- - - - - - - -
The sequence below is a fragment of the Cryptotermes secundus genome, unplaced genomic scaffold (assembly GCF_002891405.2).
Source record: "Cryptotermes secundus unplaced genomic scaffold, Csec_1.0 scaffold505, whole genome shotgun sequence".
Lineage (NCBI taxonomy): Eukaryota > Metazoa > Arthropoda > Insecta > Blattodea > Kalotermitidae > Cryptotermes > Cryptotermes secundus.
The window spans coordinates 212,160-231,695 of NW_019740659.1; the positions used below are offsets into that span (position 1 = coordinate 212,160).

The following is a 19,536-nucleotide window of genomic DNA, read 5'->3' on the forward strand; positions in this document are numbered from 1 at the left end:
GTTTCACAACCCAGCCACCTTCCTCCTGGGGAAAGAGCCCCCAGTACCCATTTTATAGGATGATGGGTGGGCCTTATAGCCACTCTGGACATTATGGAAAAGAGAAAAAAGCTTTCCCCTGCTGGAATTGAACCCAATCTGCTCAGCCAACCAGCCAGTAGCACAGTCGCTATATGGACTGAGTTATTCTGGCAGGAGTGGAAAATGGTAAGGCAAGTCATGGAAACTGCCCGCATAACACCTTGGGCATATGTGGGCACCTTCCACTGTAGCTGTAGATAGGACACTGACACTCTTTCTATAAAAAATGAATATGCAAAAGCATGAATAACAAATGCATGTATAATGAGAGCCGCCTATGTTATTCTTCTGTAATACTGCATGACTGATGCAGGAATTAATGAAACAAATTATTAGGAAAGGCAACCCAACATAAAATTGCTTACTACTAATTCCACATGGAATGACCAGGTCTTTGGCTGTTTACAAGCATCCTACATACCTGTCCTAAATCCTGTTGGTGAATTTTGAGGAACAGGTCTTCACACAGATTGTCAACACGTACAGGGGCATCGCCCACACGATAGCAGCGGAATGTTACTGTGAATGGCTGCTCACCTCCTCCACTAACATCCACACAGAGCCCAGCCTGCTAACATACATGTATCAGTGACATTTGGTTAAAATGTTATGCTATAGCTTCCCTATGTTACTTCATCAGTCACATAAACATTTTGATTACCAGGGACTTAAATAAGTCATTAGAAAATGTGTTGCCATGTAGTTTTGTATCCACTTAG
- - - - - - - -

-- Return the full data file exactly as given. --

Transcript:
The sequence below is a fragment of the Cryptotermes secundus genome, unplaced genomic scaffold (assembly GCF_002891405.2).
Source record: "Cryptotermes secundus unplaced genomic scaffold, Csec_1.0 scaffold505, whole genome shotgun sequence".
Lineage (NCBI taxonomy): Eukaryota > Metazoa > Arthropoda > Insecta > Blattodea > Kalotermitidae > Cryptotermes > Cryptotermes secundus.
The window spans coordinates 212,160-231,695 of NW_019740659.1; the positions used below are offsets into that span (position 1 = coordinate 212,160).

The following is a 19,536-nucleotide window of genomic DNA, read 5'->3' on the forward strand; positions in this document are numbered from 1 at the left end:
GTTTCACAACCCAGCCACCTTCCTCCTGGGGAAAGAGCCCCCAGTACCCATTTTATAGGATGATGGGTGGGCCTTATAGCCACTCTGGACATTATGGAAAAGAGAAAAAAGCTTTCCCCTGCTGGAATTGAACCCAATCTGCTCAGCCAACCAGCCAGTAGCACAGTCGCTATATGGACTGAGTTATTCTGGCAGGAGTGGAAAATGGTAAGGCAAGTCATGGAAACTGCCCGCATAACACCTTGGGCATATGTGGGCACCTTCCACTGTAGCTGTAGATAGGACACTGACACTCTTTCTATAAAAAATGAATATGCAAAAGCATGAATAACAAATGCATGTATAATGAGAGCCGCCTATGTTATTCTTCTGTAATACTGCATGACTGATGCAGGAATTAATGAAACAAATTATTAGGAAAGGCAACCCAACATAAAATTGCTTACTACTAATTCCACATGGAATGACCAGGTCTTTGGCTGTTTACAAGCATCCTACATACCTGTCCTAAATCCTGTTGGTGAATTTTGAGGAACAGGTCTTCACACAGATTGTCAACACGTACAGGGGCATCGCCCACACGATAGCAGCGGAATGTTACTGTGAATGGCTGCTCACCTCCTCCACTAACATCCACACAGAGCCCAGCCTGCTAACATACATGTATCAGTGACATTTGGTTAAAATGTTATGCTATAGCTTCCCTATGTTACTTCATCAGTCACATAAACATTTTGATTACCAGGGACTTAAATAAGTCATTAGAAAATGTGTTGCCATGTAGTTTTGTATCCACTTAG